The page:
If you’re looking for a way to refinance your mortgage, you might want to consider a loan that’s backed by the Federal Housing Administration or, if you’re a U.S. military veteran, the U.S. Department of Veterans Affairs. Loans backed by these two federal government agencies are especially attractive today because the loan amount limits have been raised, and some loan programs are open to homeowners who have little to no equity or imperfect credit.
Given those benefits, it’s no surprise that government-backed loans have accounted for a much larger share of total loan applications. In the second half of last year, government-backed loans accounted for as much as 30 percent of the total loan applications submitted to lenders, according to the Mortgage Bankers Association in Washington, D.C., which has tracked that figure since January 1990. Compare that one-third share to the lowest share of government-backed loans on record — 5.8 percent in August 2005 — and it’s clear that homebuyers and homeowners have taken a renewed interest in these loans.
Yet not all lenders and mortgage brokers are able to offer FHA or VA loans, according to Greg Gwizdz, national sales manager at Wells Fargo Home Mortgage in Des Moines, Iowa. That means if you believe this type of loan might be appropriate for you, you should be sure to ask upfront whether your lender or broker offers these types of loans.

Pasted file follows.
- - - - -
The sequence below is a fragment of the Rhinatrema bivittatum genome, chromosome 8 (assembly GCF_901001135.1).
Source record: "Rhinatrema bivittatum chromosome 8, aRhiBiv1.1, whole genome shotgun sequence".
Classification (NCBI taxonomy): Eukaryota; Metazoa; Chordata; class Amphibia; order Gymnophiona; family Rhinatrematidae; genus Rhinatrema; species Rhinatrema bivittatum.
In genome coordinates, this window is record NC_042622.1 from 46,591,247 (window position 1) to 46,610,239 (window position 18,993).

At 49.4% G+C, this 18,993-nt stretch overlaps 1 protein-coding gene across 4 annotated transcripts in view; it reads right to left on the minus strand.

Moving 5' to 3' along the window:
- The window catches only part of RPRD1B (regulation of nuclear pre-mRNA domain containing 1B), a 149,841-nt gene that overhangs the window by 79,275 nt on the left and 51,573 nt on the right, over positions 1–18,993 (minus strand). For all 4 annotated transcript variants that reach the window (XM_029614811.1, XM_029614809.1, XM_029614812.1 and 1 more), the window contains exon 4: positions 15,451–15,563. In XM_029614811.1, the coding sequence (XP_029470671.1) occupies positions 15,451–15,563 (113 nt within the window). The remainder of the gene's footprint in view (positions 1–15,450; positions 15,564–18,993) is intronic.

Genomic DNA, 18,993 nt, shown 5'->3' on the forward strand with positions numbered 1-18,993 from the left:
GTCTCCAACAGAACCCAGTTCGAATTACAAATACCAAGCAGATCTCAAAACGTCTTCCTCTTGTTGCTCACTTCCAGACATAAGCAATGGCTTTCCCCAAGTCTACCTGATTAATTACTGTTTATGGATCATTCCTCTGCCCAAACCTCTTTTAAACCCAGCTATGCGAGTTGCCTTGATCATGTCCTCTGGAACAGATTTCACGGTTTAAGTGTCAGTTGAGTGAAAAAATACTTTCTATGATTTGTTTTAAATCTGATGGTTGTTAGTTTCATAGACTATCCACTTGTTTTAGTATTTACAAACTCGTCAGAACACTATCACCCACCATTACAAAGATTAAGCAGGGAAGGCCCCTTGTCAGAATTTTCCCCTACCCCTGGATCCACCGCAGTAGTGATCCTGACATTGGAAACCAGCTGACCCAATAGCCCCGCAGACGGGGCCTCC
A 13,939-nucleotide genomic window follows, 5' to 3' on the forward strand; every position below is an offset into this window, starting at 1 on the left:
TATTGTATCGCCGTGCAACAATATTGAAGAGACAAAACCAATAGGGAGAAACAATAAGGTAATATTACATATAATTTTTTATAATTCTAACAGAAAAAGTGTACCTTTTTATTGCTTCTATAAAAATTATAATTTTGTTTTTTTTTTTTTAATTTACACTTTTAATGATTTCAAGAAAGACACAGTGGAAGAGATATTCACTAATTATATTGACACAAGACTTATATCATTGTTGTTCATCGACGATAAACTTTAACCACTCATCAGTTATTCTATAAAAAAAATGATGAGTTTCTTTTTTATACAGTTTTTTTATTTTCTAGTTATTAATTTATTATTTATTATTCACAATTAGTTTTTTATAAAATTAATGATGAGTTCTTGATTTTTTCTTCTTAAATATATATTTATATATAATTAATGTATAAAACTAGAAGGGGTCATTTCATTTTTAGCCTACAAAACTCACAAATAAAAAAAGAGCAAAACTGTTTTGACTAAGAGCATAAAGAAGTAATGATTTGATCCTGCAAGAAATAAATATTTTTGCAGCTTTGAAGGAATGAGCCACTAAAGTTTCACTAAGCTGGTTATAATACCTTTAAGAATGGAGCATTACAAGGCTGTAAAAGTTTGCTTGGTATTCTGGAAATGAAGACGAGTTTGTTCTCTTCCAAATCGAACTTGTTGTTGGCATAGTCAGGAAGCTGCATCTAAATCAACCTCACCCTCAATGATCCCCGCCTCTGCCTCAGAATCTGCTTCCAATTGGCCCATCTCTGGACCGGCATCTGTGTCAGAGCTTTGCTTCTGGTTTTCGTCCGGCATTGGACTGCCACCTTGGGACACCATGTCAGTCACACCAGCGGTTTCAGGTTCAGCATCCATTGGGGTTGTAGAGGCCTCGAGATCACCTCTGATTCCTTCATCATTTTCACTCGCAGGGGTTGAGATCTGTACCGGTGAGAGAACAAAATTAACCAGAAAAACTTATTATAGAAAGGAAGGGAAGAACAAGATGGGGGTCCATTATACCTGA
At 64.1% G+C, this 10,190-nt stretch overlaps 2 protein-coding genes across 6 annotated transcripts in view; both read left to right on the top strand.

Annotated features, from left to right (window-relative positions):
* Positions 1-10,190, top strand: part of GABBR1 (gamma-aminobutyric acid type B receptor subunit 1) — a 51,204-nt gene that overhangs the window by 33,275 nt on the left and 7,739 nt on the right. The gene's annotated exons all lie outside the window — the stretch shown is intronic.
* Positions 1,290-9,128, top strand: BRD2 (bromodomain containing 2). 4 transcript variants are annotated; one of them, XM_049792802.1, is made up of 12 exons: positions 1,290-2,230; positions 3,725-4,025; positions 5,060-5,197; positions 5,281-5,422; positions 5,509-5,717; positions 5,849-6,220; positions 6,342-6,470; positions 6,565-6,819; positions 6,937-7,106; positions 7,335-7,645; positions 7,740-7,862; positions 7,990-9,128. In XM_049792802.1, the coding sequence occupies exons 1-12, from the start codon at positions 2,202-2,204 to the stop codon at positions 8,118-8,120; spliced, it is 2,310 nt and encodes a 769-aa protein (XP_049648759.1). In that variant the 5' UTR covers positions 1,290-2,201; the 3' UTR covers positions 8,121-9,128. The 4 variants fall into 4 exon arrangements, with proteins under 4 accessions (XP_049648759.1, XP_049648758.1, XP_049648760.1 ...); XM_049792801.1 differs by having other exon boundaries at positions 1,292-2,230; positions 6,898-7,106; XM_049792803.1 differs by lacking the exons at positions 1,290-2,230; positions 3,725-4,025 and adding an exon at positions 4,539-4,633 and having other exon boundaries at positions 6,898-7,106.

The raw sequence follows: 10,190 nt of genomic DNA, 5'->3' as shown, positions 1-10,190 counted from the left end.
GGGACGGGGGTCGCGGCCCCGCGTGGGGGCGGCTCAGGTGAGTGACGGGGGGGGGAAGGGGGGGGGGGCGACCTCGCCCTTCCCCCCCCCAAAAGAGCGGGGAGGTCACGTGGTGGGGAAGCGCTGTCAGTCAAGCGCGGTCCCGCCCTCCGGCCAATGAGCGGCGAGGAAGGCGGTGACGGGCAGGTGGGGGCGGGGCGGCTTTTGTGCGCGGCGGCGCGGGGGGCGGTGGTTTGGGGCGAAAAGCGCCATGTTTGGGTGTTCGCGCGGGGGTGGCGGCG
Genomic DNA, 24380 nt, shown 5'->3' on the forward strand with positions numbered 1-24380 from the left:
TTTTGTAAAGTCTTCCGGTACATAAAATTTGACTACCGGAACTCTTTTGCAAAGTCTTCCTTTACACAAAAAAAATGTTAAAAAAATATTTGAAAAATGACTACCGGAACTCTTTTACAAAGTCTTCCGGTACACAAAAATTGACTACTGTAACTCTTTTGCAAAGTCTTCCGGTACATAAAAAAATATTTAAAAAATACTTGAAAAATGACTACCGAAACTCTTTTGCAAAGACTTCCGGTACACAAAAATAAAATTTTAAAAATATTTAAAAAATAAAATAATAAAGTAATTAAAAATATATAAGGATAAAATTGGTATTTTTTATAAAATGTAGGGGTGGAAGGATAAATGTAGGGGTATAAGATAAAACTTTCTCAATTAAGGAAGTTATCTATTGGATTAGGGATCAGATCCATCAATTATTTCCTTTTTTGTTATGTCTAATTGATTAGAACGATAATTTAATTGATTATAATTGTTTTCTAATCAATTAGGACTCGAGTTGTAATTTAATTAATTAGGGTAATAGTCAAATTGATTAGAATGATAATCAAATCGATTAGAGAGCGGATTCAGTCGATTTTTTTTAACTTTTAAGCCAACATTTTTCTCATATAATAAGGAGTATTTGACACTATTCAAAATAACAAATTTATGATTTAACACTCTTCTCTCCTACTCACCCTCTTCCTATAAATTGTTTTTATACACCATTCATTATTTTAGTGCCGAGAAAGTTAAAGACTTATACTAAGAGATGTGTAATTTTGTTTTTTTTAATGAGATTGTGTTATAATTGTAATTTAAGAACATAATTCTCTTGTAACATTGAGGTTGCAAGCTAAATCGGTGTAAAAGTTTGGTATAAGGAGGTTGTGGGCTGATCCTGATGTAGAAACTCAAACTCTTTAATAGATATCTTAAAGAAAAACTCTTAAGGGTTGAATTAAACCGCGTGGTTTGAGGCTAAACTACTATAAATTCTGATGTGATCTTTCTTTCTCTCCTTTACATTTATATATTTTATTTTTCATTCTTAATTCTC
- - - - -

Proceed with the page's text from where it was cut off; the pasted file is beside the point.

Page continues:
“If the lender you choose doesn’t offer FHA, you might not be getting the right loan,” Gwizdz warns.
FHA allows high LTV ratio, lower credit score
Homeowners have flocked to FHA-insured loans for a few reasons in particular.
- The interest rates are competitive compared with conventional loans.
- The qualification guidelines are easier.
- The credit standards may be more flexible.
- The closing costs may be lower.
- The loan-to-value, LTV, ratio may be as high as 97 percent.
The catch is that all FHA-insured loans require mortgage insurance for at least five years. Mortgage insurance protects the lender if the borrower defaults on the loan but is paid for by the homeowner in the form of an upfront fee and monthly premiums that are added to the mortgage payment. The FHA usually allows the upfront fee to be financed as part of the loan amount, but either way, mortgage insurance still adds to the cost of an FHA-insured loan.
Whether a borrower would be better off with an FHA-insured loan or a conventional mortgage depends in part on the LTV ratio, according to Don Frommeyer, senior vice president at AmTrust Mortgage in Carmel, Ind.
A borrower whose LTV ratio was less than 80 percent typically wouldn’t need mortgage insurance on a conventional loan. That tends to make an FHA-insured loan less attractive for those borrowers who have at least 80 percent equity. Borrowers who are short on equity, perhaps because the value of their home has declined, may find the FHA-insured loan more attractive despite the added cost of mortgage insurance. An FHA-insured loan also may be appropriate for homeowners who want to refinance a first mortgage and home equity loan or line of credit. Those borrowers may be able to combine their two loans into one new FHA-insured loan with an LTV ratio up to 97, Frommeyer explains.
You’ll need to consult a loan officer or mortgage broker and do the math to figure out whether an FHA-insured loan or conventional loan would be a better fit for your situation. Compare the interest rate, terms and costs, and be aware that if you have a relatively lower credit score or want to take out cash, some lenders will tack on a “price adjustment” in the form of additional points.